This area and its inhabitants are Bailey’s heritage and his photos are sympathetic but harsh, honest and un-polished and, in choosing to include these in this exhibition, he shows that he has not forgotten where he came from or how hard life was. My favourite is a colour photograph of a man in a pub or club taken in 1968 and simply entitled East End. He is holding up a pint of beer and in his left hand there is a part made roll-your-own cigarette or “rollie” as we called them. This is at the height of the swinging sixties, Carnaby Street and the Kings Road are just up the river, the Beatles published “The White Album” that year, I was just leaving school and taking awful black and white photos of local, and equally awful, rock bands. Yet, this man could be from a Dickens novel, he has a checkered cloth tied round his neck, his worn and stained suit jacket, un-matching high-waisted trousers and unbuttoned cardigan seem to be from another age. He looks hard with his large working mans’ hands but judging by his jet black hair he is probably much younger than he looks. He reminds me of my uncles who worked as brickies or at the Rockware glass factory in Greenford, big men who worked hard, drank hard, smoked cheap unfiltered tobabco and died young having never escaped the working man’s lot. Men un-touched by the swinging sixties.
This is the set in the exhibition that really surprised me. The portraits of the tribesmen in this remote region of India have many links to Bailey’s other work. they are in black and white, they focus on the individual even though there are props and backgrounds and it is clear that he has empathy with his subjects.
The surprise is the saturated colour photographs of the interiors of the people’s houses. They are crammed with detail, dark and rich in colour, carefully framed and presented alongside their owners. More Shore than Bailey and proving that this is a man of many styles and they certainly undermine his detractors who suggest that he is a one trick pony.
It is impossible to write about Stardust without talking about the large room dedicated to his wife. In the Sky Arts Film * (4) Bailey describes this part of the exhibition as a “love letter”, “the story of a women” and that statement helps explain a collection that includes classic Bailey fashion work, posed but casual family photos and graphic pictures of the birth of their children. It is very obviously a homage to his longest and last love but I did find some of the images a little too personal for comfort.
Bailey makes it clear that nothing is off limits * (4) so it is interesting to see Catherine’s statement on the wall of this room responding to being asked whether she “feels used in any way, objectivised, nailed and made public” – she says “Good God no, I am always in control. Always.”
This is the first exhibition I have attended that concentrates on the work of a single photographer and it is vast in scale both in terms of the number of pictures and the breadth of the artist’s work so I found it quite difficult to take in, it has take me a week to think about what I saw, look through the catalogue * (1) several times and collect my thoughts.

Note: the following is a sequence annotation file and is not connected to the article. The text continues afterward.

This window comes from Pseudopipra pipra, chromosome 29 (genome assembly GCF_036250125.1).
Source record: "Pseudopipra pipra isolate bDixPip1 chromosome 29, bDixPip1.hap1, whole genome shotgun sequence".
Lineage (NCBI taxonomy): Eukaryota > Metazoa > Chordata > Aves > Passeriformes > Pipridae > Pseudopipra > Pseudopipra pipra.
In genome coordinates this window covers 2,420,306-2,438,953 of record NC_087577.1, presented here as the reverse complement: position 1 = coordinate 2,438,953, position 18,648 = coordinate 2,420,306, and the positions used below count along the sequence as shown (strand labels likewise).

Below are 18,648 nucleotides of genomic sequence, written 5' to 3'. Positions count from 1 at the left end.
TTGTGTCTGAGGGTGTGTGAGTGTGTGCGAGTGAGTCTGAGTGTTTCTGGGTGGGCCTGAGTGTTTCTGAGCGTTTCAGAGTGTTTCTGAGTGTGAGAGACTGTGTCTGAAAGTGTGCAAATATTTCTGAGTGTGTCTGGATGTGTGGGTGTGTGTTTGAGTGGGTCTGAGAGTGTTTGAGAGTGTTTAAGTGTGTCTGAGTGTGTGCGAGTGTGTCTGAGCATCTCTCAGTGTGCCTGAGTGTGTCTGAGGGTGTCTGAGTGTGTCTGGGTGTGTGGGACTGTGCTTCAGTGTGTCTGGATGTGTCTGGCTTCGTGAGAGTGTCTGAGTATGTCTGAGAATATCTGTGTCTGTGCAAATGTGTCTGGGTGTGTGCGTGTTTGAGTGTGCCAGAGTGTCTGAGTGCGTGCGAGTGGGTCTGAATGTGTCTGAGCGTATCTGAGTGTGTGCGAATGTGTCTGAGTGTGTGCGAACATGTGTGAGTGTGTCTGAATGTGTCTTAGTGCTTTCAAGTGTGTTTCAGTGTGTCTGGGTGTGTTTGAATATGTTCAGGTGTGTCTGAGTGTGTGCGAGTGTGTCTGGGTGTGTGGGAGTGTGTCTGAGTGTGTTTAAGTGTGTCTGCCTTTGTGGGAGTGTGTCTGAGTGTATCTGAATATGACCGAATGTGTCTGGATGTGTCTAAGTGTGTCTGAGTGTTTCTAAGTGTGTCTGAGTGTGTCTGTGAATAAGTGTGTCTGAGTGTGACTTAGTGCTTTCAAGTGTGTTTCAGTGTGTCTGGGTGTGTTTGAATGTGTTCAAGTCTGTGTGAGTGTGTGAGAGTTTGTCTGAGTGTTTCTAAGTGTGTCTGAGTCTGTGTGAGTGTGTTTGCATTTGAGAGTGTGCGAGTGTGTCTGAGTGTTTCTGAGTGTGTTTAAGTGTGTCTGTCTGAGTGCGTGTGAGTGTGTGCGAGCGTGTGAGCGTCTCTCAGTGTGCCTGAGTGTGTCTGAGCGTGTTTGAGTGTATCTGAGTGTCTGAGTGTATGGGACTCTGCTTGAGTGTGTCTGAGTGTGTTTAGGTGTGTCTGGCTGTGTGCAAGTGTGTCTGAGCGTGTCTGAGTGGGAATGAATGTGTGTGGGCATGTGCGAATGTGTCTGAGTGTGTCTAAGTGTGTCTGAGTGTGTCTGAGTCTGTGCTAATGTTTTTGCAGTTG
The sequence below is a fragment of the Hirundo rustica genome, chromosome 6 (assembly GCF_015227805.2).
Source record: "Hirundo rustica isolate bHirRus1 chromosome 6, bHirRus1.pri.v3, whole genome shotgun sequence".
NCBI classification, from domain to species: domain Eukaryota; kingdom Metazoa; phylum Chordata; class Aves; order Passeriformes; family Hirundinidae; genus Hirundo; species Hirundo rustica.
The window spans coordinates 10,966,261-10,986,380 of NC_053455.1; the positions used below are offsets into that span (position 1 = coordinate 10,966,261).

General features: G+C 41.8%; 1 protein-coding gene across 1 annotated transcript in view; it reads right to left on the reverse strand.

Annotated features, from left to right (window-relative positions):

Bailey was the first British photographer to become a household name. I am very consciously avoiding the word “celebrity” as Bailey himself rejects that he took pictures of celebrity so he would be horrified to be called one himself. Talking of his iconic Box of Pin-Ups published in 1965 he says “I am not interested in people who can’t do anything” “they were not celebrities because they were talented people.” * (4)
This sums up the challenge presented by this exhibition. Many of the pictures are of people we recognise so I tried to decide whether the appeal of the photos of Mick Jagger are more about Jagger than Bailey’s art and the only conclusion I can reach is that they are intimately entwined; they are not great photos because they are of famous people, Jagger, Lennon, Mandella or Dali, they are great photos because they tell us something about each of these talented people. It might be something we think we already know and that is because sometimes Bailey sees them the way we see them but many other times he sees something that we don’t see, the essence of the individual so when we see the picture we know that he is right.
Bailey on film in 2014 * (4) is still the cheerful cockney, the rough edges are still apparent, the unwillingness to accept convention still colours his views. Unlike many successful artists he has not become part of the establishment, above all he doesn’t take himself too seriously and has very little time for anyone who does. He explains his ideas in simple terms and makes no attempt to sound “arty” and I find that very refreshing.
Bailey says that the collection are not necessarily his favourite photographs as he wanted to make the show entertaining. He believes that photography must be three things – entertaining, informative and documentary – this exhibition hits the mark on all three counts.
* (1) Bailey, David, (2014) Bailey’s Stardust: Published to accompany the exhibition Bailey’s Stardust at the National Portrait Gallery, London from 6th February to 1st June 2014, London, National Portrait Gallery
* (2) BBC News, (2002) Photography’s impact on the 60s, www.news.bbc.co.uk/1/hi/entertainment/arts/2178366.stm
* (3) McKay, John – Director (2012), We’ll Take Manhattan, Kudos Film and Television www.imdb.com/title/tt1885440/
* (4) McGann, Karen – Director (2014), David Bailey’s Stardust: Exclusive, Arrow International Media Ltd production for Sky Arts HD, London, British Sky Broadcasting Limited.